News Release 

Plant cells as small-scale assembly lines: New Research Training Group starts at the MLU

Martin-Luther-Universität Halle-Wittenberg

Growth for plant research in Halle: A new Research Training Group (RTG) opened at the Martin Luther University Halle-Wittenberg (MLU) in July. Doctoral students are investigating how complex biochemical processes are controlled in subdivided rooms (so-called "compartments") of plant cells. The Deutsche Forschungsgemeinschaft (DFG, German Research Foundation) is investing around four million euros in the RTG 2498 "Communication and Dynamics of Plant Cell Compartments".

Jasmonic acid is one of the best known plant hormones. It's used as a fragrance in the cosmetics industry. "But it's actually an alarm hormone that plants produce when they're damaged," says Professor Ingo Heilmann from the MLU, spokesperson for the new RTG. If a plant registers that it's being attacked by caterpillars, jasmonic acid is formed, which acts as a messenger to initiate various protective mechanisms that allow the plant to chemically repel the caterpillars.

It's long been known that plants produce jasmonic acid, but we don't yet know exactly how this is done. "Plants have the most complex cells of all living things," explains Heilmann. "Only plants have plastids in addition to their nucleus and mitochondria, and lots of different, complex processes take place at the same time in various compartments." The cell compartments are separated by membranes, as the processes inside them might otherwise interfere with one another. But the compartments still have to communicate to ensure the processes are perfectly coordinated: important plant-based substances are produced gradually across several cell compartments. This can be thought of as a sort of assembly line at a factory, where products are manufactured in several intermediate steps.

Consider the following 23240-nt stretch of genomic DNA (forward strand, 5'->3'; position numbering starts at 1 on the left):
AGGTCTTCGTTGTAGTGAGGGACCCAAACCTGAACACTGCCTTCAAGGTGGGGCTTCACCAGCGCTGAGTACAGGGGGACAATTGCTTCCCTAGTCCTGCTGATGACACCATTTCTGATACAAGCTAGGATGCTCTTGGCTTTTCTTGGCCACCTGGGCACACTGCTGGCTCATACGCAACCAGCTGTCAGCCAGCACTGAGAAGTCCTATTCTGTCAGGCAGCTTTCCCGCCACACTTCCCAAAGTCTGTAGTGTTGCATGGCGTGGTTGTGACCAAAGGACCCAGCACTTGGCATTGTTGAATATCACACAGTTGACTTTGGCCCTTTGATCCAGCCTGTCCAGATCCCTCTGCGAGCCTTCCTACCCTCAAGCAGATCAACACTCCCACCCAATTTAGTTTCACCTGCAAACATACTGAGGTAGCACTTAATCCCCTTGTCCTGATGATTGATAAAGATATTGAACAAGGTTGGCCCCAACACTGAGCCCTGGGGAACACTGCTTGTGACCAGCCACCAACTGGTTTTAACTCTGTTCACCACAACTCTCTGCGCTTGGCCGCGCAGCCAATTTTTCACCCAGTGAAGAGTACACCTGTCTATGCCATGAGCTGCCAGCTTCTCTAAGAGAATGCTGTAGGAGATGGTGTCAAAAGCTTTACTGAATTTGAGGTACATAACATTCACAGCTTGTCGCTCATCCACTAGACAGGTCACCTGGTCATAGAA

"The production of jasmonic acid is a prime example of one such multi-step process," states Heilmann. Many of the eleven sub-projects at the new RTG are also investigating how the production of other plant substances is controlled and how the workload is divided amongst the cellular compartments involved. Other working groups are focusing on how enzymes are precisely sent to certain areas to catalyse the necessary reactions there. "The compartments in plant cells are constantly in motion and temporarily interact with one another," says Heilmann. Until now, however, there have only been a few systematic studies and explanations for these dynamic processes. The work carried out at the new research training group aims to close this knowledge gap.

The doctoral students are working with a combination of various methods, from the observation of plant cells with high-resolution fluorescent microscopes to the analysis of protein distributions using state-of-the-art mass spectrometry, as well as genetic and biochemical experiments and analysis. The doctoral students will gain very broad, methodical expertise through their work in the new research training group. "It's really pleasing to see the tremendous success of our international search for applicants, as we've filled seven of the eleven places with excellent candidates from abroad," says Heilmann. Once the first eleven students have completed their doctorate, another eleven positions will be made available.

The work carried out at the research training group may be basic research at the moment, but it could be a starting point for practical uses: "Our aim is to gain a better understanding of plants' metabolic processes and defence mechanisms and to understand their genetic foundations," explains Heilmann. If we know which genes are responsible for each process, we'll be able to apply this knowledge to breeding techniques. After all, one significant problem with many of today's crops is that they've been cultivated over millennia in such a way that maximises yields but leaves some plants vulnerable to external influences. According to Heilmann, this is one of the reasons why so many pesticides are now used in agriculture. The basic research carried out at the university's research training group could provide new approaches for the development of improvements.

The RTG is being run by Faculties I and II of Natural Sciences at the MLU and the Leibniz Institute of Plant Biochemistry (IPB) in Halle.

Further information: https://rtg2498.uni-halle.de/

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